It is also a pretty simple dish to make.  It's not the first time I've made it (it was one of the first dishes I made, as I mentioned in my blog post from yesterday).  This was, however, the best batch I've ever made.  

You start with the red onions:


After chopping, throw them into a dry frying pan and cook them until they turn a brownish-red color.  While I was cooking these, I was also chopping up the beef and wasn't keeping as close an eye on these as I should have and they started sticking a little to the pan. If this happens, just throw a little water in there and stir until the water evaporates.  


Then you add the nit'ir qibe (I had made a fresh batch just last night).  

I mentioned in the blog post about nit'ir qibe that the last several cups from the bottom of the pan were a bit sludgy.  The puck of butter on the left is pure nit'ir qibe without the sludge, and the puck on the right is one of the sludgy ones (the most sludgy one, in fact).  You can see the sludge on the top of the puck, but I can assure you it didn't affect the end result one bit, aside from cutting the butter content a tad.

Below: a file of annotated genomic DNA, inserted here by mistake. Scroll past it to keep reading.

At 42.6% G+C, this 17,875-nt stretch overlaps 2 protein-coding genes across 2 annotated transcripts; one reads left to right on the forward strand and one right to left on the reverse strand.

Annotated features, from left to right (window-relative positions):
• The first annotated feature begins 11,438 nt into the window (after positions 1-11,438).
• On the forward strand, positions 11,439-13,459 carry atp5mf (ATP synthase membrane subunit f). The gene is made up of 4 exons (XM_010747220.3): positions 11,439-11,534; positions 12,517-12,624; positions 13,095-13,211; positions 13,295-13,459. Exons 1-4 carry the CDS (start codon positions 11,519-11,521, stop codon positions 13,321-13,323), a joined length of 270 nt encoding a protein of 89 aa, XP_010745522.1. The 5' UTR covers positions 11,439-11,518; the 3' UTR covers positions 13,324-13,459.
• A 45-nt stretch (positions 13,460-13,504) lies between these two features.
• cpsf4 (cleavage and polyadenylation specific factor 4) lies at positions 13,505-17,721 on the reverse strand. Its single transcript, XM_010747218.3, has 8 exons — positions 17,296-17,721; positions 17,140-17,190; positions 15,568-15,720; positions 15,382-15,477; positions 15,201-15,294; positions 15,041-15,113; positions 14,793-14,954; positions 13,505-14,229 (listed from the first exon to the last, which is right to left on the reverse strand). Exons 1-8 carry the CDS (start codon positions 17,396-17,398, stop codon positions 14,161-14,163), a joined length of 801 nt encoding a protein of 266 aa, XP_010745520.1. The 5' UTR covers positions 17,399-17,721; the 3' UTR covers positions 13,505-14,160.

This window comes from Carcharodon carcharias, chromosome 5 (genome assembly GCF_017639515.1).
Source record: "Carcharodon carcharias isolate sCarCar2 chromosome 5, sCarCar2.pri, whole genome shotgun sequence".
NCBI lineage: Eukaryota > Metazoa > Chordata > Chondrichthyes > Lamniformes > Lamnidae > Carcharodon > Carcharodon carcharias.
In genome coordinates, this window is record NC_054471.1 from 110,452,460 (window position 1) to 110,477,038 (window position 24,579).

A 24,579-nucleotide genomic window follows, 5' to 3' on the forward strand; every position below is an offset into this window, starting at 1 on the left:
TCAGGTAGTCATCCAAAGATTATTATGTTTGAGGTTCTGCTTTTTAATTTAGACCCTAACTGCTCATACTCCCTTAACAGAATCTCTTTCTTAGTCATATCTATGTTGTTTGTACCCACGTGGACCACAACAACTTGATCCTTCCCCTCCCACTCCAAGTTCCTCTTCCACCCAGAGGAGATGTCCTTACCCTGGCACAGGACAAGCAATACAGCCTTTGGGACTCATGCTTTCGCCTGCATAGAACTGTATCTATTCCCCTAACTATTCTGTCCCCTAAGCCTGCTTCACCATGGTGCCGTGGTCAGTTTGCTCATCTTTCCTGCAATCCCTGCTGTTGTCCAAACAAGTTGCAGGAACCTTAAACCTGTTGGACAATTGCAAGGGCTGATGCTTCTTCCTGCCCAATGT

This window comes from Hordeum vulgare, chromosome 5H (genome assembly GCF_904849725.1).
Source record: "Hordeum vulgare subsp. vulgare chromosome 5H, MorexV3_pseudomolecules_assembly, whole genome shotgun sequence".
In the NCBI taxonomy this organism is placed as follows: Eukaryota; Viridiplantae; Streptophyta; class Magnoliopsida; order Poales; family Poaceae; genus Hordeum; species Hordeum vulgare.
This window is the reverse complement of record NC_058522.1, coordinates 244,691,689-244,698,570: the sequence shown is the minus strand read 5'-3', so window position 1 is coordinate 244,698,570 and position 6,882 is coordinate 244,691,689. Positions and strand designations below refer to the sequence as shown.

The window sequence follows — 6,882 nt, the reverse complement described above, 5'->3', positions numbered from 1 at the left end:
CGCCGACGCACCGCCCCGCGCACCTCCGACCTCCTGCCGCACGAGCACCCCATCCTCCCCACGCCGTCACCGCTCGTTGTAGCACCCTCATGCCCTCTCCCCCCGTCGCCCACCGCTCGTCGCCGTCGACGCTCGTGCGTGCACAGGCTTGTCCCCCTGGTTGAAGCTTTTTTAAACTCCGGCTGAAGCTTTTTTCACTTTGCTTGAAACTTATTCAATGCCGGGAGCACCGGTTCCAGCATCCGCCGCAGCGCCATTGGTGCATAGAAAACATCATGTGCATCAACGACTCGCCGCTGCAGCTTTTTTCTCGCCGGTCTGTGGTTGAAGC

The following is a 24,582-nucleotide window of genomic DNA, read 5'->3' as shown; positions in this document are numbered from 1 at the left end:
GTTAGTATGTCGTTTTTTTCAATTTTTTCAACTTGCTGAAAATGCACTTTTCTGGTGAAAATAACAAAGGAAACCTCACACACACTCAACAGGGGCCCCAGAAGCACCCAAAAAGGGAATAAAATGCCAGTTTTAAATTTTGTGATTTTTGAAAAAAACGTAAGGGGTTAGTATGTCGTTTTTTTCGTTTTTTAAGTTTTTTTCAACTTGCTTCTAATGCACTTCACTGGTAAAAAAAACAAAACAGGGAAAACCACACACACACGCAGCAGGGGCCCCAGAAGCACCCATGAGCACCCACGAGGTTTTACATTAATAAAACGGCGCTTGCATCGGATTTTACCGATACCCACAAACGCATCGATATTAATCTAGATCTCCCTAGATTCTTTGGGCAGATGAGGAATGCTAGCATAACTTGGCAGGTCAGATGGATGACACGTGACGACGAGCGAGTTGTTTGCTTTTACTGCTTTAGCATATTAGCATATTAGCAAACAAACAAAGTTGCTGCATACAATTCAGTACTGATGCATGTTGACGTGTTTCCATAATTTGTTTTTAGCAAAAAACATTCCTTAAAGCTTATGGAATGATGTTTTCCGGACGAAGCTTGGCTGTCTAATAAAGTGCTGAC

all melted

One of the things I find amusing when I find some recipes for Ethiopian food on the web (usually posted by a westerner, not an Ethiopian) is the amount of berbere called for.  The upper limit usually seems to be one tablespoon; occasionally, there is an asterisk mentioning that if you like things really spicy, throw in an extra tablespoon of berbere.  

Mr. Mesfin does not mess around.  Here is his idea of a berbere measurement: